Everyone knows Maine is the place for lobster, but there are quite a few other foods that you should sample before you leave. For a few weeks in May, right around Mother’s Day (the second Sunday in May), a wonderful delicacy starts sprouting along Maine woodland streams: fiddleheads, the still-furled tops of the ostrich fern (Matteuccia struthiopteris). Tasting vaguely like asparagus, fiddleheads have been on May menus ever since Native Americans taught the colonists to forage for the tasty vegetable. Don’t go fiddleheading unless you’re with a pro, though; the lookalikes are best left to the woods critters. If you find them on a restaurant menu, indulge.
As with fiddleheads, we owe thanks to Native Americans for introducing us to maple syrup, one of Maine’s major agricultural exports. The annual crop averages 110,000 gallons. The syrup comes in four different colors/flavors (from light amber to extra dark amber), and inspectors strictly monitor syrup quality. The best syrup comes from the sugar or rock maple, Acer saccharum. On Maine Maple Sunday (usually the fourth Sunday in March), several dozen syrup producers open their rustic sugarhouses to the public for “sugaring-off” parties—to celebrate the sap harvest and share the final phase in the production process. Wood smoke billows from the sugarhouse chimney while everyone inside gathers around huge kettles used to boil down the watery sap. (A single gallon of syrup starts with 30-40 gallons of sap.) Finally, it’s time to sample the syrup every which way—on pancakes and waffles, in tea, on ice cream, in puddings, in muffins, even just drizzled over snow. Most producers also have containers of syrup for sale.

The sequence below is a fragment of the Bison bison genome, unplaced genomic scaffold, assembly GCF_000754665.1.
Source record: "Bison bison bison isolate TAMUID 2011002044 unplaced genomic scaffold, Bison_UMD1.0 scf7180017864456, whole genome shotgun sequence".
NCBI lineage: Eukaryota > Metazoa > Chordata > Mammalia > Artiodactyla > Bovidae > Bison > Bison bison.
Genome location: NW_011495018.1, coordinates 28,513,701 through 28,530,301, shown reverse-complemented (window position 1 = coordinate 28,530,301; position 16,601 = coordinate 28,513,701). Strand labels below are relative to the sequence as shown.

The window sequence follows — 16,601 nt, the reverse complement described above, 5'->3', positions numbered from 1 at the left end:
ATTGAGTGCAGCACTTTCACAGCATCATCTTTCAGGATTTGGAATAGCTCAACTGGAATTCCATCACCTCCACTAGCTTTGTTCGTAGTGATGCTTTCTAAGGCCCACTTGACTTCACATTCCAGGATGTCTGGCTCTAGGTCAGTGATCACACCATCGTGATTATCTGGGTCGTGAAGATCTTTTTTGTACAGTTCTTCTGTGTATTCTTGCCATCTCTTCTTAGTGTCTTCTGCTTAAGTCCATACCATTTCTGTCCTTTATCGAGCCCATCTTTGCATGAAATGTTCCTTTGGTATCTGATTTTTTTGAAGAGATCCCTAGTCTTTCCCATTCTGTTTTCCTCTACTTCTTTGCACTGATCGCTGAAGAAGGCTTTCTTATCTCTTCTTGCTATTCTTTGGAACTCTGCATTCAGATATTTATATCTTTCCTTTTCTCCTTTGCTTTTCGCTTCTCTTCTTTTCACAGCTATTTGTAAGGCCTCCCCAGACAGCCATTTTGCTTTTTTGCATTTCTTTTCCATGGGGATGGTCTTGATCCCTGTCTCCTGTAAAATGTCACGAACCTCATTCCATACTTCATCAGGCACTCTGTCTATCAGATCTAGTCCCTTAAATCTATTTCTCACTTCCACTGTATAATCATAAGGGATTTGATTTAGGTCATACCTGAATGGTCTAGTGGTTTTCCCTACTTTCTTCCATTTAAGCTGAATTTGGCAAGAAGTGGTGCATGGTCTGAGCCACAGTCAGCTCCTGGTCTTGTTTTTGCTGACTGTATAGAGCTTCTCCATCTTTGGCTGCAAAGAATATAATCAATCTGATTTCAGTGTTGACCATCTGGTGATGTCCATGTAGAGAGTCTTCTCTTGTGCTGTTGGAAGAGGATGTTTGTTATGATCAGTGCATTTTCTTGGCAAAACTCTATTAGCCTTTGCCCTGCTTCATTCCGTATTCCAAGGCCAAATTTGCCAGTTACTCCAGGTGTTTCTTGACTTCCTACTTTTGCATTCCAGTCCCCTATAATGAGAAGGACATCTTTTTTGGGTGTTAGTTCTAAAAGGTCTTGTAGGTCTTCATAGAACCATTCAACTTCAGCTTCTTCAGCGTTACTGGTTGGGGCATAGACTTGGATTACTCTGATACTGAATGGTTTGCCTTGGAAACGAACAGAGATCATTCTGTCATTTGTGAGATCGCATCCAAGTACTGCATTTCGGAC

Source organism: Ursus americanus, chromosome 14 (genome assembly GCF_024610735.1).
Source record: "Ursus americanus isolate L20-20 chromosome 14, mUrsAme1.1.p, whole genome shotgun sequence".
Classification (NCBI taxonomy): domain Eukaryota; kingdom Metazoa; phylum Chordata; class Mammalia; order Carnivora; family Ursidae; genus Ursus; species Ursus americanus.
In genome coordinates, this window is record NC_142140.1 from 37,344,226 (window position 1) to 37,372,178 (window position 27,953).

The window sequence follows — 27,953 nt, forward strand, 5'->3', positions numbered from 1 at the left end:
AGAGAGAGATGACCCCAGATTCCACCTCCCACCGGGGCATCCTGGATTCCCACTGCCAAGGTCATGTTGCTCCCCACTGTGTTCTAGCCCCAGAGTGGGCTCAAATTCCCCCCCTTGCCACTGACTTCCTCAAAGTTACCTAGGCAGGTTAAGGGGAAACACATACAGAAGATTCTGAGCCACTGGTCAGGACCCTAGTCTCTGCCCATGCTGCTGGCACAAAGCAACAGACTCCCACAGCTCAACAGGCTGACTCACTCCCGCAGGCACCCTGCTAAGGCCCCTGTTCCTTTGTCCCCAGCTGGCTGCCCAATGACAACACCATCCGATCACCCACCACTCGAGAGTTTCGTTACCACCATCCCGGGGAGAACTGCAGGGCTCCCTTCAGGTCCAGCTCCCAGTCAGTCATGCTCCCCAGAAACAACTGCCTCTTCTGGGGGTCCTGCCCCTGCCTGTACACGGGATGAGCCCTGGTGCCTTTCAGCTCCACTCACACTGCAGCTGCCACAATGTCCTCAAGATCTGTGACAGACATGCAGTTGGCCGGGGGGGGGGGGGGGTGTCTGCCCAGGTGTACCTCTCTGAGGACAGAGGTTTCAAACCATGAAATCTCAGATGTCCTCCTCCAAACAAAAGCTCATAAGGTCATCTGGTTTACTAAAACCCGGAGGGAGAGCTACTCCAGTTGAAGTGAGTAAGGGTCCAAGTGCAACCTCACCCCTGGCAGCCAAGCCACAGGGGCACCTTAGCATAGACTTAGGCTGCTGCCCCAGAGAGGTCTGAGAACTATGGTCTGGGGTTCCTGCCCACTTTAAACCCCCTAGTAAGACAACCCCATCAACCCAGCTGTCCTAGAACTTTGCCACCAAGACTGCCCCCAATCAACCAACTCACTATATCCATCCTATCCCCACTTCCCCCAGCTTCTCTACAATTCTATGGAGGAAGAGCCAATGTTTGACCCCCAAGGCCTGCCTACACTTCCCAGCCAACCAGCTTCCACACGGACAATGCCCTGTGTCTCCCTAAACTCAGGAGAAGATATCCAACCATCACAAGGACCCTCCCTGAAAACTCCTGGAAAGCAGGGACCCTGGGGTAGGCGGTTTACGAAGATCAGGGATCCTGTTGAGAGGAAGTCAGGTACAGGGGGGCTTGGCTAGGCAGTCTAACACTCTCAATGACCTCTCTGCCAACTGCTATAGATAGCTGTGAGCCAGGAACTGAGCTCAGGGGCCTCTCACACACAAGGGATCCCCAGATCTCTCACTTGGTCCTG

The best place for Maine maple syrup is atop pancakes made with Maine wild blueberries. Packed with antioxidants and all kinds of good-for-you stuff, these flavorful berries are prized by bakers because they retain their form and flavor when cooked. Much smaller than the cultivated versions, wild blueberries are also raked, not picked. Although most of the Down East barren barons harvest their crops for the lucrative wholesale market, a few growers let you pick your own blueberries in mid-August. Contact the Wild Blueberry Commission (207/581-1475) or the state Department of Agriculture (207/287-3491) for locations, recipes, and other wild-blueberry information, or log on to the website of the Wild Blueberry Association of North America (207/570-3535).
The best place to simply appreciate blueberries is Machias, site of the renowned annual Machias Wild Blueberry Festival, held the third weekend in August. While harvesting is under way in the surrounding fields, you can stuff your face with blueberry everything—muffins, jam, pancakes, ice cream, pies. Plus you can collect blueberry-logo napkins, T-shirts, fridge magnets, pottery, and jewelry.
Another don’t-miss while in Maine is Maine-made ice cream. Skip the overpriced Ben and Jerry’s outlets. Locally made ice cream and gelato are fresher and better and often come in an astounding range of flavors. The big name in the state is Gifford’s, with regional companies being Shain’s and Round Top. All beat the out-of-state competition by a long shot. Even better are some of the one-of-a-kind dairy bars and farmstands. Good bets are John’s, in Liberty; Morton’s, in Ellsworth; and Mt. Desert Ice Cream and Ben and Bill’s, both in Bar Harbor.